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Harness Your Anger To Find Success With Emotional Intelligence

Anger is bad, and socially unacceptable. It is hard to escape. If you’ve ever been guilty of an ‘outburst’ at work, or at your child, it’s likely that you’ve failed to control your emotions. Research shows us that high-performers experience and harness their full spectrum of emotions, including anger to find success and achieve their objectives.


By harnessing the positive power of anger, successful people are more focused, more assertive and more confident. Successful people deal with anger by cultivating a high emotional IQ through success-breeding habits, routines and practices like these.

Follow these methods to use the positive power of your anger:






Accept that you are angry :


When you recognise anger as an essential and necessary emotion, you stop being afraid of it. Only when you’re no longer afraid of it can you start managing its manifestations. Fear breeds defensive thoughts and behaviours, but when you embrace something, you put yourself in charge. Being in charge of your anger allows you to express it constructively.


Focus on yourself :


Most people experiencing anger talk in ‘you’ statements like “you are making me late” or “you still haven’t finished the report that was due this morning.” This type of language naturally makes other people defensive and less likely to want to help you out. Try these instead: “I don’t like to be late, it reflects poorly on our team” and “I really need that report, is there anything I can do to help.”


Avoid negative self-talk :


There’s nothing wrong with being self critical, but when your negative self-talk holds you back from personal, emotional and professional growth you need to act. When you embrace your imperfections you’re more likely to think about how to improve, rather than what’s ‘wrong’ with you, which over a long period of time, can lead to stress and depression. Take a more positive and constructive view of yourself and you’ll achieve more and be happier.


Focus on the problem, not on the person :


If someone’s done wrong by you it’s likely they didn’t mean it so lighten up! Accidents and mistakes happen everyday and while it’s easy to blame, getting angry at the person you believe responsible is not going to fix the problem.


Don't hold a grudge :


Holding a grudge doesn’t achieve anything. Moreover, it takes energy and effort to hold something against someone which over time, wears you down and contaminates your mind, leading to a negative world view. Let it go.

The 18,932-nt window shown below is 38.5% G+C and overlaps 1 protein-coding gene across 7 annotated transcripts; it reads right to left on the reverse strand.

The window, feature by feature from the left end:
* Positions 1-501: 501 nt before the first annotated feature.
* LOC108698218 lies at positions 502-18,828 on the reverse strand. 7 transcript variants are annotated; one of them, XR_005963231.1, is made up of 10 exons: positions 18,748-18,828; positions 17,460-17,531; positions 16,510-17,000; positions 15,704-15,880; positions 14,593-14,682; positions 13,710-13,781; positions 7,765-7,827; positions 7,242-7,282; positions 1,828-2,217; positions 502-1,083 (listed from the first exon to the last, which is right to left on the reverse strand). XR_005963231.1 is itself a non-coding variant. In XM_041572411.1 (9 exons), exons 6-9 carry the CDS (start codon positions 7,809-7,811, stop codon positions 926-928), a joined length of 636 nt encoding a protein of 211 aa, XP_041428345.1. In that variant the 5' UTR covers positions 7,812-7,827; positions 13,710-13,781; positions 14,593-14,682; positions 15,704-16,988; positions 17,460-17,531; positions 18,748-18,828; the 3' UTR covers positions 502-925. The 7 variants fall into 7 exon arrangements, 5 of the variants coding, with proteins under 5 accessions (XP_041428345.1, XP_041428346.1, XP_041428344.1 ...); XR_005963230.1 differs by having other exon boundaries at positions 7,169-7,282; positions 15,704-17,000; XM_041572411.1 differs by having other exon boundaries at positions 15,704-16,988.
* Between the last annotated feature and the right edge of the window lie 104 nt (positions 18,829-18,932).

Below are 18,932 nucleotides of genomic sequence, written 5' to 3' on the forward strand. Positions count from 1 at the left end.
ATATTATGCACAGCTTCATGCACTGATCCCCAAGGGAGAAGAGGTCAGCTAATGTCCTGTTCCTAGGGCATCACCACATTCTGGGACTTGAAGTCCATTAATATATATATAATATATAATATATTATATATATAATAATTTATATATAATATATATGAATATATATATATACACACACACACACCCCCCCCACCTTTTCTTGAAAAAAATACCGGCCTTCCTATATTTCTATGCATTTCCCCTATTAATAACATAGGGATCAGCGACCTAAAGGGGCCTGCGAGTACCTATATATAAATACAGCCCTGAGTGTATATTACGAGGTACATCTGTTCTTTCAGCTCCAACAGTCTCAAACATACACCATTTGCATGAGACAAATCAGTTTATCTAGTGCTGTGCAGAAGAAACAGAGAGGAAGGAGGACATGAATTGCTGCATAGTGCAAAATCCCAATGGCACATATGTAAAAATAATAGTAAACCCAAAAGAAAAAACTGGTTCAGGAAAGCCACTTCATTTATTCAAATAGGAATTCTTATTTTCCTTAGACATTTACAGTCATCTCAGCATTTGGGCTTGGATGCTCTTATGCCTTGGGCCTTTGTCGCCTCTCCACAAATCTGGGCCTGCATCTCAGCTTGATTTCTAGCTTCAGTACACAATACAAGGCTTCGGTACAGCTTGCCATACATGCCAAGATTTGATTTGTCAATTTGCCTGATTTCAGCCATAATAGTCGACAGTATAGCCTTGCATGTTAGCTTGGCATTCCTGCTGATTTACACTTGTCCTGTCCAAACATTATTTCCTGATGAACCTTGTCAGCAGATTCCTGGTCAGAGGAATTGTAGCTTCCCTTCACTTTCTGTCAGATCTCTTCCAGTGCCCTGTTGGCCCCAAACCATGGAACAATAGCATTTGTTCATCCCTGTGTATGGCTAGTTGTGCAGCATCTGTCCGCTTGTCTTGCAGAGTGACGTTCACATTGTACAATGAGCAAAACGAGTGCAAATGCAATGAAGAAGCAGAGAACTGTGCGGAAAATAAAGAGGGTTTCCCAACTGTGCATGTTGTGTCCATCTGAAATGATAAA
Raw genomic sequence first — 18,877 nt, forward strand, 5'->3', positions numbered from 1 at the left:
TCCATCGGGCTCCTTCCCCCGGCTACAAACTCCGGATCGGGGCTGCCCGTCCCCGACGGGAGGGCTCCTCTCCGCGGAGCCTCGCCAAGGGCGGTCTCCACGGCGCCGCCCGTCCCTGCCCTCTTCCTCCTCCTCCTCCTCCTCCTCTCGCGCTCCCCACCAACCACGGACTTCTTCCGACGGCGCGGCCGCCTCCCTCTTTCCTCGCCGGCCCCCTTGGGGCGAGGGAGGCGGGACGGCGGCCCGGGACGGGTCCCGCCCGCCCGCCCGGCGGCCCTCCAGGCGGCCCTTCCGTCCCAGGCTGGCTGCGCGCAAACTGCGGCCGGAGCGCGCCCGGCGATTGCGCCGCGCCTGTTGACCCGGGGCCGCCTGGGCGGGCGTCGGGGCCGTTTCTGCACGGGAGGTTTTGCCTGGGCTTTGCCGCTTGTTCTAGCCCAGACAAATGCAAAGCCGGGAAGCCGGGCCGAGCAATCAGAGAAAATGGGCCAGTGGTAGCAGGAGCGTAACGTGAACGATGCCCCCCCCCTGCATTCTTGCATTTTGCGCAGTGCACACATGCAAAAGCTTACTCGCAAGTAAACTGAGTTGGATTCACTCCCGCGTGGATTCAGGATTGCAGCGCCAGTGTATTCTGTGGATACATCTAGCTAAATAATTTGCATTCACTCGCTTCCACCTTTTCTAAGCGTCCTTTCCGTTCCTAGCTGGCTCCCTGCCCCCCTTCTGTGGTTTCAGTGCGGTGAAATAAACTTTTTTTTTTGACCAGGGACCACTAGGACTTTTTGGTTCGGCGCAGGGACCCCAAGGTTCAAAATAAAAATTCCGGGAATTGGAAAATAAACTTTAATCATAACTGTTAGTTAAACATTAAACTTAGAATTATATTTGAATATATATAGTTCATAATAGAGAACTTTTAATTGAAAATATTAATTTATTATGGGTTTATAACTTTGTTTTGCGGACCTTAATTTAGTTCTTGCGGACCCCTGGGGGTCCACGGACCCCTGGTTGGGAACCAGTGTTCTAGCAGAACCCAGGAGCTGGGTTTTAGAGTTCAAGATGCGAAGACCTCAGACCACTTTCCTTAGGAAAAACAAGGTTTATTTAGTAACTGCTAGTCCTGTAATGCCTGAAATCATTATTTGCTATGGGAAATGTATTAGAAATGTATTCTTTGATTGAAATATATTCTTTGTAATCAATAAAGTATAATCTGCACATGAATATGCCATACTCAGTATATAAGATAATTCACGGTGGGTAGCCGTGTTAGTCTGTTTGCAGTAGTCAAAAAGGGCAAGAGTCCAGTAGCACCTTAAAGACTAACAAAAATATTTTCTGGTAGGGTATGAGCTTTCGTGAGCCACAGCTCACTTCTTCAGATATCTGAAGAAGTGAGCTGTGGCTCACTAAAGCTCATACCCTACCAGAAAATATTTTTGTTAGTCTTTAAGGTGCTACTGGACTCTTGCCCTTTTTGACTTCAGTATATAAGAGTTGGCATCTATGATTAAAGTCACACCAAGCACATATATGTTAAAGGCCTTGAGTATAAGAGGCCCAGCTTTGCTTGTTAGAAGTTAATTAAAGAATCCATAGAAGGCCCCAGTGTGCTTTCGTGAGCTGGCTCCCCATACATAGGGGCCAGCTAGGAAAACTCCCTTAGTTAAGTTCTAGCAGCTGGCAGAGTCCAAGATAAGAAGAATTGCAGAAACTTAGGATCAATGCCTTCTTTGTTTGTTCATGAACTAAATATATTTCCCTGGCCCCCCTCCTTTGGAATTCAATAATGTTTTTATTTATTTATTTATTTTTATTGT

Don't send an email when you are angry :


The way you communicate with people at work can impact your future career prospects, and email is a permanent record of your communication with the potential to make or break a career. Anger impairs your judgement, which can lead you to write something in an email that you wouldn’t when you’re in a better frame of mind. If you need to write something, draft an email with an empty ‘To:’ field, save the email as a draft and look at it again tomorrow.


Meditate :


Meditation can help you deal with stress and anxiety which are precursors to anger. Regular meditation regulates levels of cortisol, a hormone released during times of stress. It also boosts serotonin, a so-called ‘feel good’ hormone that balances your emotions and can make you more aware of your feelings.


Exercise :


It’s widely recognised that regular exercise boosts energy levels and aids focus. Researchers have also found that it can help you manage your anger. Regular exercise dissipates feelings of anger and reduces the risk of it bubbling to the surface. So, get running.


Keep a journal :


Keeping a journal is an alternative and healthy outlet of your emotions, including anger. A journal is a great place to get your thoughts, feelings, ideas and emotions out without the risk of hurting anyone and without fear of judgement.


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